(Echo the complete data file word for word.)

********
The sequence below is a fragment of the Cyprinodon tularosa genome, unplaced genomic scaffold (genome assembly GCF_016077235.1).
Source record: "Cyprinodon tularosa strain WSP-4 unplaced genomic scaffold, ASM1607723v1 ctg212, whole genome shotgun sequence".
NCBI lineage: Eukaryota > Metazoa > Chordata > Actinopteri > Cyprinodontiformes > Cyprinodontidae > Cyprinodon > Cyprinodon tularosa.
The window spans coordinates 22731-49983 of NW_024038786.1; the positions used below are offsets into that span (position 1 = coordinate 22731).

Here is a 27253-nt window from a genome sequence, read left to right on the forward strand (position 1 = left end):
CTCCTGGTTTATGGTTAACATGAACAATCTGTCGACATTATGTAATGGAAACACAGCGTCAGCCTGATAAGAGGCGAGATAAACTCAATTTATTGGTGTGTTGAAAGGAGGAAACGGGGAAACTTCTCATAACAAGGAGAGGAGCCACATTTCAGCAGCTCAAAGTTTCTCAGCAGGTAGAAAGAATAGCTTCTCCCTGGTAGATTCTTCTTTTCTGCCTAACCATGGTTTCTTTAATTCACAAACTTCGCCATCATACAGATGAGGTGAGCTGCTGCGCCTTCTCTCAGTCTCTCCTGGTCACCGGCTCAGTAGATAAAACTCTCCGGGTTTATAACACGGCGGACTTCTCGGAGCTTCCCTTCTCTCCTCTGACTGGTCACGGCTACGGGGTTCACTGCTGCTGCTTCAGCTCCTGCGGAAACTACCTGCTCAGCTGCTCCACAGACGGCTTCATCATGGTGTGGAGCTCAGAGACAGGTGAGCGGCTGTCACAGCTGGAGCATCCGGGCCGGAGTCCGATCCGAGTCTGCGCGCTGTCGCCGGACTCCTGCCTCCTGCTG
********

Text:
The sequence below is a fragment of the Cyprinodon tularosa genome, unplaced genomic scaffold (genome assembly GCF_016077235.1).
Source record: "Cyprinodon tularosa strain WSP-4 unplaced genomic scaffold, ASM1607723v1 ctg212, whole genome shotgun sequence".
NCBI lineage: Eukaryota > Metazoa > Chordata > Actinopteri > Cyprinodontiformes > Cyprinodontidae > Cyprinodon > Cyprinodon tularosa.
The window spans coordinates 22731-49983 of NW_024038786.1; the positions used below are offsets into that span (position 1 = coordinate 22731).

Here is a 27253-nt window from a genome sequence, read left to right on the forward strand (position 1 = left end):
CTCCTGGTTTATGGTTAACATGAACAATCTGTCGACATTATGTAATGGAAACACAGCGTCAGCCTGATAAGAGGCGAGATAAACTCAATTTATTGGTGTGTTGAAAGGAGGAAACGGGGAAACTTCTCATAACAAGGAGAGGAGCCACATTTCAGCAGCTCAAAGTTTCTCAGCAGGTAGAAAGAATAGCTTCTCCCTGGTAGATTCTTCTTTTCTGCCTAACCATGGTTTCTTTAATTCACAAACTTCGCCATCATACAGATGAGGTGAGCTGCTGCGCCTTCTCTCAGTCTCTCCTGGTCACCGGCTCAGTAGATAAAACTCTCCGGGTTTATAACACGGCGGACTTCTCGGAGCTTCCCTTCTCTCCTCTGACTGGTCACGGCTACGGGGTTCACTGCTGCTGCTTCAGCTCCTGCGGAAACTACCTGCTCAGCTGCTCCACAGACGGCTTCATCATGGTGTGGAGCTCAGAGACAGGTGAGCGGCTGTCACAGCTGGAGCATCCGGGCCGGAGTCCGATCCGAGTCTGCGCGCTGTCGCCGGACTCCTGCCTCCTGCTG